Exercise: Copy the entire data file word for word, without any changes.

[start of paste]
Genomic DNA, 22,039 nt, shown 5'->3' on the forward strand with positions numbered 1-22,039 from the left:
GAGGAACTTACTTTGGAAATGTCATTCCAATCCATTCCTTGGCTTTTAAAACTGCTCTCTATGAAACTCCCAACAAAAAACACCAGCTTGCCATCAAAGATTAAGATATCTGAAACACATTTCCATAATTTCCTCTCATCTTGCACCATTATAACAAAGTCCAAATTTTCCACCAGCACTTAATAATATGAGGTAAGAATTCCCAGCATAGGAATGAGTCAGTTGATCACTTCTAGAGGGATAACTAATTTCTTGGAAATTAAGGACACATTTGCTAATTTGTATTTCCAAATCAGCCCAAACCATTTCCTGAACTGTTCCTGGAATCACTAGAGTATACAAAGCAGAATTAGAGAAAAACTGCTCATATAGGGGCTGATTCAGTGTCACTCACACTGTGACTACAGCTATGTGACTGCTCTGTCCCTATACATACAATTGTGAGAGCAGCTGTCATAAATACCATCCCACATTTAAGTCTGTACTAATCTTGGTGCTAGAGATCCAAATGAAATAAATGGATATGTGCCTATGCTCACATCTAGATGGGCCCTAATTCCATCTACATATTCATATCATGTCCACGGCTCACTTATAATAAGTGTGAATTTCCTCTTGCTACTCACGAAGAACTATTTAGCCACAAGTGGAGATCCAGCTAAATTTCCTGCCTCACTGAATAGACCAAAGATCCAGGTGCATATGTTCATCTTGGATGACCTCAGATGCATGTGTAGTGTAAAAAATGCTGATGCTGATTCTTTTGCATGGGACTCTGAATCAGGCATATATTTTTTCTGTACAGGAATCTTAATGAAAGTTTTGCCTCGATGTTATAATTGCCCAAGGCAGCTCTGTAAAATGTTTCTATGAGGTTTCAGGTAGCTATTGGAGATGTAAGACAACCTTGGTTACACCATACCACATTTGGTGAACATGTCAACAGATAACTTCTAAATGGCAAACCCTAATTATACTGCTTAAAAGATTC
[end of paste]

Genomic DNA, 22,039 nt, shown 5'->3' on the forward strand with positions numbered 1-22,039 from the left:
GAGGAACTTACTTTGGAAATGTCATTCCAATCCATTCCTTGGCTTTTAAAACTGCTCTCTATGAAACTCCCAACAAAAAACACCAGCTTGCCATCAAAGATTAAGATATCTGAAACACATTTCCATAATTTCCTCTCATCTTGCACCATTATAACAAAGTCCAAATTTTCCACCAGCACTTAATAATATGAGGTAAGAATTCCCAGCATAGGAATGAGTCAGTTGATCACTTCTAGAGGGATAACTAATTTCTTGGAAATTAAGGACACATTTGCTAATTTGTATTTCCAAATCAGCCCAAACCATTTCCTGAACTGTTCCTGGAATCACTAGAGTATACAAAGCAGAATTAGAGAAAAACTGCTCATATAGGGGCTGATTCAGTGTCACTCACACTGTGACTACAGCTATGTGACTGCTCTGTCCCTATACATACAATTGTGAGAGCAGCTGTCATAAATACCATCCCACATTTAAGTCTGTACTAATCTTGGTGCTAGAGATCCAAATGAAATAAATGGATATGTGCCTATGCTCACATCTAGATGGGCCCTAATTCCATCTACATATTCATATCATGTCCACGGCTCACTTATAATAAGTGTGAATTTCCTCTTGCTACTCACGAAGAACTATTTAGCCACAAGTGGAGATCCAGCTAAATTTCCTGCCTCACTGAATAGACCAAAGATCCAGGTGCATATGTTCATCTTGGATGACCTCAGATGCATGTGTAGTGTAAAAAATGCTGATGCTGATTCTTTTGCATGGGACTCTGAATCAGGCATATATTTTTTCTGTACAGGAATCTTAATGAAAGTTTTGCCTCGATGTTATAATTGCCCAAGGCAGCTCTGTAAAATGTTTCTATGAGGTTTCAGGTAGCTATTGGAGATGTAAGACAACCTTGGTTACACCATACCACATTTGGTGAACATGTCAACAGATAACTTCTAAATGGCAAACCCTAATTATACTGCTTAAAAGATTC